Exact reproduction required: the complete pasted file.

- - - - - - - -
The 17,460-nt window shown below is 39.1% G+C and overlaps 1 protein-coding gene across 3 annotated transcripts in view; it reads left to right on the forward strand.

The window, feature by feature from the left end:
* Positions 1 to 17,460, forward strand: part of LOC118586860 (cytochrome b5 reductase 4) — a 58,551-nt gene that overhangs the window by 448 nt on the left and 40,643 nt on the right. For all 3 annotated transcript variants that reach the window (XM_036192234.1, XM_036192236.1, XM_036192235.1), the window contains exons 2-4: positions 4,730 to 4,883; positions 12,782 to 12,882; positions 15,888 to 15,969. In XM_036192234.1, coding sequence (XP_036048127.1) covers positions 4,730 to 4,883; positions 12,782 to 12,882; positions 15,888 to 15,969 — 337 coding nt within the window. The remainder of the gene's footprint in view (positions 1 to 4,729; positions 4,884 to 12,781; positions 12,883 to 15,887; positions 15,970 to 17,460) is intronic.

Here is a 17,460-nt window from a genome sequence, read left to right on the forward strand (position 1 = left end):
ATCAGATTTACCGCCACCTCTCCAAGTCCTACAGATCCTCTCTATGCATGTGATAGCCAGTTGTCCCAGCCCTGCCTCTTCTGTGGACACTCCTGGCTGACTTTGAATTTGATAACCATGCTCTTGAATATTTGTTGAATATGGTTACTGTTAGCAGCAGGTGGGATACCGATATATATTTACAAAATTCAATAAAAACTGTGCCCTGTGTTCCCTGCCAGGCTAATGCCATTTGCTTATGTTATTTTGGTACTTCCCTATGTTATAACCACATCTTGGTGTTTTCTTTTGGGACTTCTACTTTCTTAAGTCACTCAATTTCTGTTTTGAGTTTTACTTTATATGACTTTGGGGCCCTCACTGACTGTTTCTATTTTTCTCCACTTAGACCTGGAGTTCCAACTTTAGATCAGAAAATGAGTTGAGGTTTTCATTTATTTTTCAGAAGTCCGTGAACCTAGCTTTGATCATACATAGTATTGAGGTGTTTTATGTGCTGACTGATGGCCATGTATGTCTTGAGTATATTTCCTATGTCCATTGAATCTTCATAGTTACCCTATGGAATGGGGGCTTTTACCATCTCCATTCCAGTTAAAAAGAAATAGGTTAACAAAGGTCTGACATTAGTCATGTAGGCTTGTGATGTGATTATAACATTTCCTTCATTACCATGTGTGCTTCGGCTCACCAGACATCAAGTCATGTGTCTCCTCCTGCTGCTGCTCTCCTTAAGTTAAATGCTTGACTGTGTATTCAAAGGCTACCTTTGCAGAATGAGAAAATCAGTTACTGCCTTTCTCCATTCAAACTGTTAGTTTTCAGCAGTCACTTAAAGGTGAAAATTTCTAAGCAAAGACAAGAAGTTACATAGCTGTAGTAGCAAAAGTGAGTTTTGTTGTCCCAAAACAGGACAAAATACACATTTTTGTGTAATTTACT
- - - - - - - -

The 17,460-nt window shown below is 39.1% G+C and overlaps 1 protein-coding gene across 3 annotated transcripts in view; it reads left to right on the forward strand.

The window, feature by feature from the left end:
* Positions 1 to 17,460, forward strand: part of LOC118586860 (cytochrome b5 reductase 4) — a 58,551-nt gene that overhangs the window by 448 nt on the left and 40,643 nt on the right. For all 3 annotated transcript variants that reach the window (XM_036192234.1, XM_036192236.1, XM_036192235.1), the window contains exons 2-4: positions 4,730 to 4,883; positions 12,782 to 12,882; positions 15,888 to 15,969. In XM_036192234.1, coding sequence (XP_036048127.1) covers positions 4,730 to 4,883; positions 12,782 to 12,882; positions 15,888 to 15,969 — 337 coding nt within the window. The remainder of the gene's footprint in view (positions 1 to 4,729; positions 4,884 to 12,781; positions 12,883 to 15,887; positions 15,970 to 17,460) is intronic.

Here is a 17,460-nt window from a genome sequence, read left to right on the forward strand (position 1 = left end):
ATCAGATTTACCGCCACCTCTCCAAGTCCTACAGATCCTCTCTATGCATGTGATAGCCAGTTGTCCCAGCCCTGCCTCTTCTGTGGACACTCCTGGCTGACTTTGAATTTGATAACCATGCTCTTGAATATTTGTTGAATATGGTTACTGTTAGCAGCAGGTGGGATACCGATATATATTTACAAAATTCAATAAAAACTGTGCCCTGTGTTCCCTGCCAGGCTAATGCCATTTGCTTATGTTATTTTGGTACTTCCCTATGTTATAACCACATCTTGGTGTTTTCTTTTGGGACTTCTACTTTCTTAAGTCACTCAATTTCTGTTTTGAGTTTTACTTTATATGACTTTGGGGCCCTCACTGACTGTTTCTATTTTTCTCCACTTAGACCTGGAGTTCCAACTTTAGATCAGAAAATGAGTTGAGGTTTTCATTTATTTTTCAGAAGTCCGTGAACCTAGCTTTGATCATACATAGTATTGAGGTGTTTTATGTGCTGACTGATGGCCATGTATGTCTTGAGTATATTTCCTATGTCCATTGAATCTTCATAGTTACCCTATGGAATGGGGGCTTTTACCATCTCCATTCCAGTTAAAAAGAAATAGGTTAACAAAGGTCTGACATTAGTCATGTAGGCTTGTGATGTGATTATAACATTTCCTTCATTACCATGTGTGCTTCGGCTCACCAGACATCAAGTCATGTGTCTCCTCCTGCTGCTGCTCTCCTTAAGTTAAATGCTTGACTGTGTATTCAAAGGCTACCTTTGCAGAATGAGAAAATCAGTTACTGCCTTTCTCCATTCAAACTGTTAGTTTTCAGCAGTCACTTAAAGGTGAAAATTTCTAAGCAAAGACAAGAAGTTACATAGCTGTAGTAGCAAAAGTGAGTTTTGTTGTCCCAAAACAGGACAAAATACACATTTTTGTGTAATTTACT